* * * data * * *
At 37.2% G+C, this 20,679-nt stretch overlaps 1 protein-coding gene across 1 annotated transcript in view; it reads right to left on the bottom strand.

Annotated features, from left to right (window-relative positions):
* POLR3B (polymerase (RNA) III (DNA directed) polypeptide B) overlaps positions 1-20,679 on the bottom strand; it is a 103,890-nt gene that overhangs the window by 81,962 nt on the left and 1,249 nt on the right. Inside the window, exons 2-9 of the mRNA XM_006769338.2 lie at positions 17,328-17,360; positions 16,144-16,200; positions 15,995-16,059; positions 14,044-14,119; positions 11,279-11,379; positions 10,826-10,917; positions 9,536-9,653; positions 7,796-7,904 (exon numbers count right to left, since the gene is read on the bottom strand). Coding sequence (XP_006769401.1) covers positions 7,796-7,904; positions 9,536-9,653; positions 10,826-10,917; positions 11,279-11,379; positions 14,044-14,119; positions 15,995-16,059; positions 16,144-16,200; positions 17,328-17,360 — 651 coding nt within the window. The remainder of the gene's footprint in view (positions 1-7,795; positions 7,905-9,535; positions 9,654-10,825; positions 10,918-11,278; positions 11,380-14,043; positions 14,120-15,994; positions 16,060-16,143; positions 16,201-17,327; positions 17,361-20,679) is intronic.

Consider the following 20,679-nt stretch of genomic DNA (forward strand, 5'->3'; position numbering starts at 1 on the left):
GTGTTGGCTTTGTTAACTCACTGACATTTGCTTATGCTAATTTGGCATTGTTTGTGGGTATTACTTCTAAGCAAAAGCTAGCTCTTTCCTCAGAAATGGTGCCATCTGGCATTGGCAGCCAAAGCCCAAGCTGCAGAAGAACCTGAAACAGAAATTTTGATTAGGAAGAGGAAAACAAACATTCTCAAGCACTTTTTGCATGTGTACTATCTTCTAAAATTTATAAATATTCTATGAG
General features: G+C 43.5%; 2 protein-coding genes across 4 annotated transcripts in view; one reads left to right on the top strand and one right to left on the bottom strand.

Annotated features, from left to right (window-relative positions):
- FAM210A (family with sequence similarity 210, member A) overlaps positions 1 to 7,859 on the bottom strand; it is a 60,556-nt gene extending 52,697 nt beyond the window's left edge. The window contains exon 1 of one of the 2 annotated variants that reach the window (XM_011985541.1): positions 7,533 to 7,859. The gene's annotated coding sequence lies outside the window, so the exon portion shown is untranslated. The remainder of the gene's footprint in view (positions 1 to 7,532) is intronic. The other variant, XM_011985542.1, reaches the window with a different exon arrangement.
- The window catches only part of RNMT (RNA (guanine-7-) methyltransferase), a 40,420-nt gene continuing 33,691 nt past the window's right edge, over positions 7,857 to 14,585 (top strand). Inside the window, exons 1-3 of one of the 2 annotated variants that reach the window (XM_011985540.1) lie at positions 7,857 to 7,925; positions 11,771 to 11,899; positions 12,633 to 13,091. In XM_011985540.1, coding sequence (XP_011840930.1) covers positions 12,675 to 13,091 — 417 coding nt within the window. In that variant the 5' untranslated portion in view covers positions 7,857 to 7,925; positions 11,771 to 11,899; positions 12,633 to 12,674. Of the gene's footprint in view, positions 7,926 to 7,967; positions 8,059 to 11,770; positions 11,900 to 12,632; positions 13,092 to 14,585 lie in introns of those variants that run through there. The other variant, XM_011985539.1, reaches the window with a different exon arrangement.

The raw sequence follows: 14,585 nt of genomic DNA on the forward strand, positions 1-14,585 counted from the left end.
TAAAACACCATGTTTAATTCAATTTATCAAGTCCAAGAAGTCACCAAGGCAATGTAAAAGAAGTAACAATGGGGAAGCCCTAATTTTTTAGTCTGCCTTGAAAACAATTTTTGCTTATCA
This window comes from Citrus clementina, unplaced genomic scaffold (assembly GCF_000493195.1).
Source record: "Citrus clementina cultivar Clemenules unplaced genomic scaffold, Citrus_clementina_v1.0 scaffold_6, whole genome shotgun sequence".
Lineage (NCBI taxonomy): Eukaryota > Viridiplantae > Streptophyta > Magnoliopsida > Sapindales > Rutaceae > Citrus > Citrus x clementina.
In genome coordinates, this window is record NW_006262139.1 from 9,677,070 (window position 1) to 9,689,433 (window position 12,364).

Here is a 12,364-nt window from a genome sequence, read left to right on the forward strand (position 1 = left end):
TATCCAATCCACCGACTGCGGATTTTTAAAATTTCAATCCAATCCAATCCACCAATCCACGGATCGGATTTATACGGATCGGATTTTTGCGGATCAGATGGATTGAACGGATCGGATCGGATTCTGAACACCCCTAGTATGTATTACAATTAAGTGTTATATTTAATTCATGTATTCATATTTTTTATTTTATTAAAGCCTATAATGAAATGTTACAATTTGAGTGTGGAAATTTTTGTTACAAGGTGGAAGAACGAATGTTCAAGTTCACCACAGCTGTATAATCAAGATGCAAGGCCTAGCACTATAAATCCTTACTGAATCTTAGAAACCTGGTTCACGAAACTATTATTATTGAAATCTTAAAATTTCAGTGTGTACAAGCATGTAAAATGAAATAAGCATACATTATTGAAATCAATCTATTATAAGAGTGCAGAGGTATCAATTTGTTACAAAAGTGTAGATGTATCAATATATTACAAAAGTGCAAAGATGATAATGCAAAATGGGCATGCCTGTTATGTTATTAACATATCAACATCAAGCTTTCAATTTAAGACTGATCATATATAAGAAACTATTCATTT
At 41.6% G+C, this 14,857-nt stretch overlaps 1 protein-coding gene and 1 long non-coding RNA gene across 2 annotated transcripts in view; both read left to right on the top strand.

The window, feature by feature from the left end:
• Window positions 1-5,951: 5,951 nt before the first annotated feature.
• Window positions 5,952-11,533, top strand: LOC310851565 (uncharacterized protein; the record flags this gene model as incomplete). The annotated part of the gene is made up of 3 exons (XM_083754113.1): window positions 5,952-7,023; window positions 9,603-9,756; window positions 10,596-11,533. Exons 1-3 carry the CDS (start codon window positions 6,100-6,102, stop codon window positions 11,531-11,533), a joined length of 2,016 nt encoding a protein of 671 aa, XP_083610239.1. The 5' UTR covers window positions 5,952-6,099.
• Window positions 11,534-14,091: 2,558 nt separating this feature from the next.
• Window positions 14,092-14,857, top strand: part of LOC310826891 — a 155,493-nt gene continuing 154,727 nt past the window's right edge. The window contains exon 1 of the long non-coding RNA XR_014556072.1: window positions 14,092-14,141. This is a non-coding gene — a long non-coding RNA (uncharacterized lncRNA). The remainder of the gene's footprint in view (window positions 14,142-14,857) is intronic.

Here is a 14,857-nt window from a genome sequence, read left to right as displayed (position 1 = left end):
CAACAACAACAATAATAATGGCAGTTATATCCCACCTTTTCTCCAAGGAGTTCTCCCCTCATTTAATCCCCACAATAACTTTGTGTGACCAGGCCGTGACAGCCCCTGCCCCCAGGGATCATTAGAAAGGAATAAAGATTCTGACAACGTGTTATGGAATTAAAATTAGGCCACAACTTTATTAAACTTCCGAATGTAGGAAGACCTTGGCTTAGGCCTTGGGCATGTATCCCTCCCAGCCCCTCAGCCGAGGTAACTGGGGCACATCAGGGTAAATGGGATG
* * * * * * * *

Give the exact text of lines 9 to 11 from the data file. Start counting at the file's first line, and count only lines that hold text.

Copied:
- The window catches only part of RNMT (RNA (guanine-7-) methyltransferase), a 40,420-nt gene continuing 33,691 nt past the window's right edge, over positions 7,857 to 14,585 (top strand). Inside the window, exons 1-3 of one of the 2 annotated variants that reach the window (XM_011985540.1) lie at positions 7,857 to 7,925; positions 11,771 to 11,899; positions 12,633 to 13,091. In XM_011985540.1, coding sequence (XP_011840930.1) covers positions 12,675 to 13,091 — 417 coding nt within the window. In that variant the 5' untranslated portion in view covers positions 7,857 to 7,925; positions 11,771 to 11,899; positions 12,633 to 12,674. Of the gene's footprint in view, positions 7,926 to 7,967; positions 8,059 to 11,770; positions 11,900 to 12,632; positions 13,092 to 14,585 lie in introns of those variants that run through there. The other variant, XM_011985539.1, reaches the window with a different exon arrangement.

The raw sequence follows: 14,585 nt of genomic DNA on the forward strand, positions 1-14,585 counted from the left end.
TAAAACACCATGTTTAATTCAATTTATCAAGTCCAAGAAGTCACCAAGGCAATGTAAAAGAAGTAACAATGGGGAAGCCCTAATTTTTTAGTCTGCCTTGAAAACAATTTTTGCTTATCA